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Both candidates, Democrat Eric Adams and Republican Curtis Sliwa, are expected to cast their votes this morning.
Adams says he gets up at 5 a.m. most days, makes his green smoothie, meditates and gets out the door.
His first stop today was a polling place in Bedford-Stuyvesant to cast his ballot.
After voting, an emotional Adams walked out of P.S. 81 on Dekalb Avenue carrying a picture of his mother, Dorothy, who died March 30 at the age of 83.
“This is is an amazing day, to reach this point,” Adams said. “Back in 1977, my mom brought me into that polling place. Every little boy or little girl who was ever told they’ll never amount to anything – every child with a learning disability, every inmate sitting in Rikers, every dishwasher, every child in a homeless shelter – this is for all of you. I only have three words: I am you.”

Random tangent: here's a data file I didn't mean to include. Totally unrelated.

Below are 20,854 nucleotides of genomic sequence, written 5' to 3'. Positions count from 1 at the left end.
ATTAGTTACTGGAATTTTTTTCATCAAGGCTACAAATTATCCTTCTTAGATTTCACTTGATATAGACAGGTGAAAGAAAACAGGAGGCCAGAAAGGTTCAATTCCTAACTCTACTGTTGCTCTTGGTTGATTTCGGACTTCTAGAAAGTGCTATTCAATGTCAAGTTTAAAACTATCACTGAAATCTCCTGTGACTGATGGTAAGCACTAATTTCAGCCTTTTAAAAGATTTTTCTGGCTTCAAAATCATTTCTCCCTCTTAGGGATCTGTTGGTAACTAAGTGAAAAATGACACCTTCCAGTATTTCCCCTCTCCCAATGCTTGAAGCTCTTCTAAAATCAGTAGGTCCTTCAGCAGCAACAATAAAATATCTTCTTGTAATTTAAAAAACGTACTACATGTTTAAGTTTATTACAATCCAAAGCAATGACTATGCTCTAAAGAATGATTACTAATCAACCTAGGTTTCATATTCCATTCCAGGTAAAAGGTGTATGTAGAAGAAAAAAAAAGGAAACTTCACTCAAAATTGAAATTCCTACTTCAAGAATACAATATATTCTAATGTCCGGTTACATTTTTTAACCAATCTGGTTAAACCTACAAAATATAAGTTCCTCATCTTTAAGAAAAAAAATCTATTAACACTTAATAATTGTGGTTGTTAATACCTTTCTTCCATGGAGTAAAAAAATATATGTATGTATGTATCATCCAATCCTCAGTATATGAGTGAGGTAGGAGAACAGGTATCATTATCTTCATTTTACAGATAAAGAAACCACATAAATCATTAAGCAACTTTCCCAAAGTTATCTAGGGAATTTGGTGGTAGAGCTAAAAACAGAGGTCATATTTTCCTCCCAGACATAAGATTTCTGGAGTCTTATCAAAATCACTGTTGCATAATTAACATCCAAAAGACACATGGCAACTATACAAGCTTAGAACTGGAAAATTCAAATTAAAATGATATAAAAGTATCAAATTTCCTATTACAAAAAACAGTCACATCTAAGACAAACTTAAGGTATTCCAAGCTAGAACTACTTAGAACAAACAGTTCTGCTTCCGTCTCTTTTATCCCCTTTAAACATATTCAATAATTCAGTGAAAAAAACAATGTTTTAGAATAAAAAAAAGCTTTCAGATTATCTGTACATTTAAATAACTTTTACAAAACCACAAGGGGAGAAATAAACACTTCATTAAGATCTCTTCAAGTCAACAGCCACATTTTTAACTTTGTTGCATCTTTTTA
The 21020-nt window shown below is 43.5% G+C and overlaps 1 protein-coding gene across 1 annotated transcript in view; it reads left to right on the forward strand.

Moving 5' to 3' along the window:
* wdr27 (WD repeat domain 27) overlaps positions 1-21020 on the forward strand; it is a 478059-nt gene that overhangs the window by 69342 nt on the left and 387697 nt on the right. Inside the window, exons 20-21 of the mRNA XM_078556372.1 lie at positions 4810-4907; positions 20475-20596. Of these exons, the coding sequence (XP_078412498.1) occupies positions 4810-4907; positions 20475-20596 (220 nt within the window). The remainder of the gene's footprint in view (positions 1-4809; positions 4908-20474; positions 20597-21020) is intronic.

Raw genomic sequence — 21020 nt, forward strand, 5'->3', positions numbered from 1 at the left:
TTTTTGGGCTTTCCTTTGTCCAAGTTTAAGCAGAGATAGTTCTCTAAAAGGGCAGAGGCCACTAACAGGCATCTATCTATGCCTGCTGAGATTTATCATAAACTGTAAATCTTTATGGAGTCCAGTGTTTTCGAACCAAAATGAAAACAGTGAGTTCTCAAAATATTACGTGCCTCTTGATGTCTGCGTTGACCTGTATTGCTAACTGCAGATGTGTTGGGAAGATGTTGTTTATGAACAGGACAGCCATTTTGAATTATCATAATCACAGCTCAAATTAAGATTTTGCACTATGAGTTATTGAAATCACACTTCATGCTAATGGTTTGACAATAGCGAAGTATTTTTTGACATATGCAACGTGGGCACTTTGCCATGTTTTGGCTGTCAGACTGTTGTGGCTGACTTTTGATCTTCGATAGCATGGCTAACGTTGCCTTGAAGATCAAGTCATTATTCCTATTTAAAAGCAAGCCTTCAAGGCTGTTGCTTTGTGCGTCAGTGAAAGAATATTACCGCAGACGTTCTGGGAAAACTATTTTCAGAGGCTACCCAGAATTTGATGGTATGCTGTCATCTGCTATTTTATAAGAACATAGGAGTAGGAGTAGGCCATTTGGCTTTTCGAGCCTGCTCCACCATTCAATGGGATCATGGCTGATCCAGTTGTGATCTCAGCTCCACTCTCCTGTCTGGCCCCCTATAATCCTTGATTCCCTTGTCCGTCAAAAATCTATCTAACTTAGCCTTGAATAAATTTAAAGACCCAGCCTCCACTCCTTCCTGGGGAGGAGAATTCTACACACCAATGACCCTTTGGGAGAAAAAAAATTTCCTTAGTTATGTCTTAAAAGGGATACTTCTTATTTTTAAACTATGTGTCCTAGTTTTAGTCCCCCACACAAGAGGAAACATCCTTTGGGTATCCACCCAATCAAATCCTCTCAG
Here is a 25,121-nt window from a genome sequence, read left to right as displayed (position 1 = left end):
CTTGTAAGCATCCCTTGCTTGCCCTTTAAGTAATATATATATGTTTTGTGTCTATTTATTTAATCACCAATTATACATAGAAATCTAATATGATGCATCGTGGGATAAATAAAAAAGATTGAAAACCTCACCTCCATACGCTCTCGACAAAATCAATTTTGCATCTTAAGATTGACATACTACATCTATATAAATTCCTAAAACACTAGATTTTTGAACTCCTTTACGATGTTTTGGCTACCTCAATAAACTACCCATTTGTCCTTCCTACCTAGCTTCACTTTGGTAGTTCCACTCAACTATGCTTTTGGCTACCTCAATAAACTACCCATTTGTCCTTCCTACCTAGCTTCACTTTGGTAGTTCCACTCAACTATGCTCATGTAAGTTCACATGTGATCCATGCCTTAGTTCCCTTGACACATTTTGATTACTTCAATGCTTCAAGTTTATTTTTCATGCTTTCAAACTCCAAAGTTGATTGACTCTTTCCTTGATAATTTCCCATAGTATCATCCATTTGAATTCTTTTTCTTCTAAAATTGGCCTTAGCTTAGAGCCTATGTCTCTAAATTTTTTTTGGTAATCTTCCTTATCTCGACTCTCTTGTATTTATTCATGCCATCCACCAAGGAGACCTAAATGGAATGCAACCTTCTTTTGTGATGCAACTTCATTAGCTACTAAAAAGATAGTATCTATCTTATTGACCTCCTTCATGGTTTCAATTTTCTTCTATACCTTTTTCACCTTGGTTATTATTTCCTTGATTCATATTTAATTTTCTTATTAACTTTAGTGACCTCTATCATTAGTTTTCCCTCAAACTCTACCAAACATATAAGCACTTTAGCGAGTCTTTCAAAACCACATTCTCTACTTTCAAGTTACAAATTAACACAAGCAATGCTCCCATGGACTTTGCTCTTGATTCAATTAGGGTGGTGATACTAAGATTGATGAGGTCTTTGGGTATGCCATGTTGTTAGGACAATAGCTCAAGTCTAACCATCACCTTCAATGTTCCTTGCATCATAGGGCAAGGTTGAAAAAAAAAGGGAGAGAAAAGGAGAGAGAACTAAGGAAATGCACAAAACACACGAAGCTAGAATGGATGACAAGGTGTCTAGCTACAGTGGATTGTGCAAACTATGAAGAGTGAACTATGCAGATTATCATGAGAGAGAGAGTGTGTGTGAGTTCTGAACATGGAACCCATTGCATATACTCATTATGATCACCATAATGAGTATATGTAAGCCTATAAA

Adams is a former state senator and retired police officer, and he is promising to improve public safety and quality of life.
His final campaign stop last night was at a rally in Harlem.
Adams’ Republican opponent, Curtis Sliwa, was expected to vote at 10 a.m. at Frank McCourt High School on Manhattan’s Upper West Side.
Sliwa says his decades in the subway leading the unarmed crime-fighting group Guardian Angels qualify him to keep New Yorkers safe.
“There will be safe streets, safe parks, safe subways,” said Silwa during his last day of campaigning. “There will be safe schools. That’s what I’ve been doing as head of Guardian Angels for 42 years.”
Voters in Manhattan are also picking a new district attorney today.
Progressive Alvin Bragg has promised to reduce prosecutions on some crimes like gun possession.
His Republican opponent, Thomas Kenniff, says he would be a more traditional DA.
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Source: This post first appeared on abc7NY